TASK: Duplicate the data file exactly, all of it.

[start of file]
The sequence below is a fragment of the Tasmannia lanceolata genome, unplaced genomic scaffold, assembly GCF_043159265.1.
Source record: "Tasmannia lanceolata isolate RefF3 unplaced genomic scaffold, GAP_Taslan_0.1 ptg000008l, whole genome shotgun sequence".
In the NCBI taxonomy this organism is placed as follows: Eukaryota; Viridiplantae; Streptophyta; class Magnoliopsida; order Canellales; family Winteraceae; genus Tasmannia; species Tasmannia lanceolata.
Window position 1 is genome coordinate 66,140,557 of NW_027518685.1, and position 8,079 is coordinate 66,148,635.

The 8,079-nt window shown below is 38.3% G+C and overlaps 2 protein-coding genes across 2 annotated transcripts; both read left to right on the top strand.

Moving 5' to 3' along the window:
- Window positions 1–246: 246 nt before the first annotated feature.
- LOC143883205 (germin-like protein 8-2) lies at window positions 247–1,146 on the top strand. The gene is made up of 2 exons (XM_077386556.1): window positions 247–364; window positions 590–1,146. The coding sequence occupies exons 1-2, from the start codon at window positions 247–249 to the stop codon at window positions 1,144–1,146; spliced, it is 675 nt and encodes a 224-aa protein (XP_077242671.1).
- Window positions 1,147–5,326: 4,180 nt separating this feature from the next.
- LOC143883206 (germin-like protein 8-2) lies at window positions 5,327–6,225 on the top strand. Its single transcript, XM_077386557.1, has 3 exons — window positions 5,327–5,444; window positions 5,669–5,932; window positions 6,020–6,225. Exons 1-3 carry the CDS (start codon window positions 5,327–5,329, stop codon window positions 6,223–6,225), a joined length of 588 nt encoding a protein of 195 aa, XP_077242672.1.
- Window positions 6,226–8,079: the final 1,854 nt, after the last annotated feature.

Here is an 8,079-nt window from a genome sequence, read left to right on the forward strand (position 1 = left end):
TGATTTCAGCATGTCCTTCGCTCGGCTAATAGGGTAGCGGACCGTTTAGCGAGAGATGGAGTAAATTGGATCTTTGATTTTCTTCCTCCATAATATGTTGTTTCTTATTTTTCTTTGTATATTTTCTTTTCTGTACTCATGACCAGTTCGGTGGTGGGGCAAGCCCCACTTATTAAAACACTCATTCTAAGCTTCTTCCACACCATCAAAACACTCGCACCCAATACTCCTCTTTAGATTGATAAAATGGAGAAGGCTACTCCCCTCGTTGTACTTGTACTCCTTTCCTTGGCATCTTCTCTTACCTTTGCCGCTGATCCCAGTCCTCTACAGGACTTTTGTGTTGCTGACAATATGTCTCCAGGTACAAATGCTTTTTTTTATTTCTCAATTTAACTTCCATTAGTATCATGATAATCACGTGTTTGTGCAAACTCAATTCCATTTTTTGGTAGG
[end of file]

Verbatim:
The sequence below is a fragment of the Tasmannia lanceolata genome, unplaced genomic scaffold, assembly GCF_043159265.1.
Source record: "Tasmannia lanceolata isolate RefF3 unplaced genomic scaffold, GAP_Taslan_0.1 ptg000008l, whole genome shotgun sequence".
In the NCBI taxonomy this organism is placed as follows: Eukaryota; Viridiplantae; Streptophyta; class Magnoliopsida; order Canellales; family Winteraceae; genus Tasmannia; species Tasmannia lanceolata.
Window position 1 is genome coordinate 66,140,557 of NW_027518685.1, and position 8,079 is coordinate 66,148,635.

The 8,079-nt window shown below is 38.3% G+C and overlaps 2 protein-coding genes across 2 annotated transcripts; both read left to right on the top strand.

Moving 5' to 3' along the window:
- Window positions 1–246: 246 nt before the first annotated feature.
- LOC143883205 (germin-like protein 8-2) lies at window positions 247–1,146 on the top strand. The gene is made up of 2 exons (XM_077386556.1): window positions 247–364; window positions 590–1,146. The coding sequence occupies exons 1-2, from the start codon at window positions 247–249 to the stop codon at window positions 1,144–1,146; spliced, it is 675 nt and encodes a 224-aa protein (XP_077242671.1).
- Window positions 1,147–5,326: 4,180 nt separating this feature from the next.
- LOC143883206 (germin-like protein 8-2) lies at window positions 5,327–6,225 on the top strand. Its single transcript, XM_077386557.1, has 3 exons — window positions 5,327–5,444; window positions 5,669–5,932; window positions 6,020–6,225. Exons 1-3 carry the CDS (start codon window positions 5,327–5,329, stop codon window positions 6,223–6,225), a joined length of 588 nt encoding a protein of 195 aa, XP_077242672.1.
- Window positions 6,226–8,079: the final 1,854 nt, after the last annotated feature.

Here is an 8,079-nt window from a genome sequence, read left to right on the forward strand (position 1 = left end):
TGATTTCAGCATGTCCTTCGCTCGGCTAATAGGGTAGCGGACCGTTTAGCGAGAGATGGAGTAAATTGGATCTTTGATTTTCTTCCTCCATAATATGTTGTTTCTTATTTTTCTTTGTATATTTTCTTTTCTGTACTCATGACCAGTTCGGTGGTGGGGCAAGCCCCACTTATTAAAACACTCATTCTAAGCTTCTTCCACACCATCAAAACACTCGCACCCAATACTCCTCTTTAGATTGATAAAATGGAGAAGGCTACTCCCCTCGTTGTACTTGTACTCCTTTCCTTGGCATCTTCTCTTACCTTTGCCGCTGATCCCAGTCCTCTACAGGACTTTTGTGTTGCTGACAATATGTCTCCAGGTACAAATGCTTTTTTTTATTTCTCAATTTAACTTCCATTAGTATCATGATAATCACGTGTTTGTGCAAACTCAATTCCATTTTTTGGTAGG